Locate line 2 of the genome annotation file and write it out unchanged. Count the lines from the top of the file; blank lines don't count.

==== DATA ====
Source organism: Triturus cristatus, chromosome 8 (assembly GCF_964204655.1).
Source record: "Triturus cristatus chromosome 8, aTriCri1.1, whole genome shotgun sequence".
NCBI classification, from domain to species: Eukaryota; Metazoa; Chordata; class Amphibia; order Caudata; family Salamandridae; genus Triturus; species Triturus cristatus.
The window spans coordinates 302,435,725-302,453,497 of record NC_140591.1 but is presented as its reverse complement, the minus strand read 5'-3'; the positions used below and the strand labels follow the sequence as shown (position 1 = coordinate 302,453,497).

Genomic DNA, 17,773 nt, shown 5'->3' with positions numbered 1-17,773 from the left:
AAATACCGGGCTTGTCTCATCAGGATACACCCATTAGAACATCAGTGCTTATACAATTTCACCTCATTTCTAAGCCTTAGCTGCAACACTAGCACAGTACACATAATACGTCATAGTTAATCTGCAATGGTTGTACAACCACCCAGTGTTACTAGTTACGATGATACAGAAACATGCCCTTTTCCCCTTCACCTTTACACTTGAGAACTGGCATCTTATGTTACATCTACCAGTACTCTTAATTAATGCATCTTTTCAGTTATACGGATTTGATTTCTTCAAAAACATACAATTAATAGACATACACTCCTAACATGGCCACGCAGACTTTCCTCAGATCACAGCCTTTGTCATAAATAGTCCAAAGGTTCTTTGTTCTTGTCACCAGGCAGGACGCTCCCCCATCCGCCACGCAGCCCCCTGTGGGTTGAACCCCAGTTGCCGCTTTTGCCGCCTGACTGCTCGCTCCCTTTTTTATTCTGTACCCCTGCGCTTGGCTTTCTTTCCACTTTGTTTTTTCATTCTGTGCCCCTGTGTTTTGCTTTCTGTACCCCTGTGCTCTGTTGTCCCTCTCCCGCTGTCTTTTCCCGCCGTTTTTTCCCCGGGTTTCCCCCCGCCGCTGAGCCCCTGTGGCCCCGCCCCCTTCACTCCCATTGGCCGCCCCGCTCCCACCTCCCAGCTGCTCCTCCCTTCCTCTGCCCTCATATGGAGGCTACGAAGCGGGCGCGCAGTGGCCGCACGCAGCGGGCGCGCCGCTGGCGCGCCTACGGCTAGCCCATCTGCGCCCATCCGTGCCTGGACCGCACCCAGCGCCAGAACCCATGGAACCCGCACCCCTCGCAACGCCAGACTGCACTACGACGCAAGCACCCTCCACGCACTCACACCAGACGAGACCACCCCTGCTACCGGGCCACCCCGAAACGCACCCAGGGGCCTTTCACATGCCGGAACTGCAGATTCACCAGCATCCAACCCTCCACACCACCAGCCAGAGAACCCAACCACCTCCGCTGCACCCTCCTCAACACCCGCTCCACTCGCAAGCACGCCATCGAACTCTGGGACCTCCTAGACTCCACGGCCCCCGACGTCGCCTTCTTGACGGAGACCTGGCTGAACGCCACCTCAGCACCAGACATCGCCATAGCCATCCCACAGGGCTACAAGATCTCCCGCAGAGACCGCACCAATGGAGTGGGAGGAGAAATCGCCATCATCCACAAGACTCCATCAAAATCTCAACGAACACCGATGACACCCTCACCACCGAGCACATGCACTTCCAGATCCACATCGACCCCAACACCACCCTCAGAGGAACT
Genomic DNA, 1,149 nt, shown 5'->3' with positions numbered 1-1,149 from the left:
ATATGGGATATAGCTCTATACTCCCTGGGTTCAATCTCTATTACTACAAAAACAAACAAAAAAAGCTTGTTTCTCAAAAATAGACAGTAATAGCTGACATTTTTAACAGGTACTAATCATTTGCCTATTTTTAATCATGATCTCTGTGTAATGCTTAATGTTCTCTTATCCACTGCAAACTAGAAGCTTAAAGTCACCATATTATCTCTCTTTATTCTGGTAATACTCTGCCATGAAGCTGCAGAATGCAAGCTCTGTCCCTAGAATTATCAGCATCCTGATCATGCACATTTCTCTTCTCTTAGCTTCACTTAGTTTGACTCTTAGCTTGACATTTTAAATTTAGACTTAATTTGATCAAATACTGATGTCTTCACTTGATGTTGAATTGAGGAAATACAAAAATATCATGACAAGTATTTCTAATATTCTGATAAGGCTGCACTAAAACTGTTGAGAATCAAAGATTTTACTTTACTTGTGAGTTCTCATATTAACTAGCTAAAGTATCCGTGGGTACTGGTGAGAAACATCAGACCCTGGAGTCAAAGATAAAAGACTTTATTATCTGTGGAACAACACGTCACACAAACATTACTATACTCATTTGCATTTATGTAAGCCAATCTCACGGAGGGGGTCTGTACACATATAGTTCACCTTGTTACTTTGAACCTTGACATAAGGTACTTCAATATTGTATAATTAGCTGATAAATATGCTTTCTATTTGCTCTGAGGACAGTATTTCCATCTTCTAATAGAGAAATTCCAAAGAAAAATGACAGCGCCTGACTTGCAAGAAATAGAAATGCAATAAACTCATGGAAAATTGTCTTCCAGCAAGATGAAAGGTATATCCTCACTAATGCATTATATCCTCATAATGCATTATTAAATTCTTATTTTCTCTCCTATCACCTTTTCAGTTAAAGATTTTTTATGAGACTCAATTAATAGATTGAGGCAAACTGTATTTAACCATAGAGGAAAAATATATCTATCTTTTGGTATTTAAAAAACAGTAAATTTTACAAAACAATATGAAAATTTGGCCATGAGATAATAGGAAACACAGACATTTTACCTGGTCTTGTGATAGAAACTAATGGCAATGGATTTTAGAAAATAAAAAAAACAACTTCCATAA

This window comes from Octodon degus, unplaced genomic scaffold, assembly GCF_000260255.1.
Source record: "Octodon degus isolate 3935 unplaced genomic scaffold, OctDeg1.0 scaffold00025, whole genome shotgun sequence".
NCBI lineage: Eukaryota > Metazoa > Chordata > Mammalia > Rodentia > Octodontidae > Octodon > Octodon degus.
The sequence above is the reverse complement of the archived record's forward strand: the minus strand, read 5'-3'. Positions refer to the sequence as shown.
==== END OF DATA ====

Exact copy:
Source record: "Triturus cristatus chromosome 8, aTriCri1.1, whole genome shotgun sequence".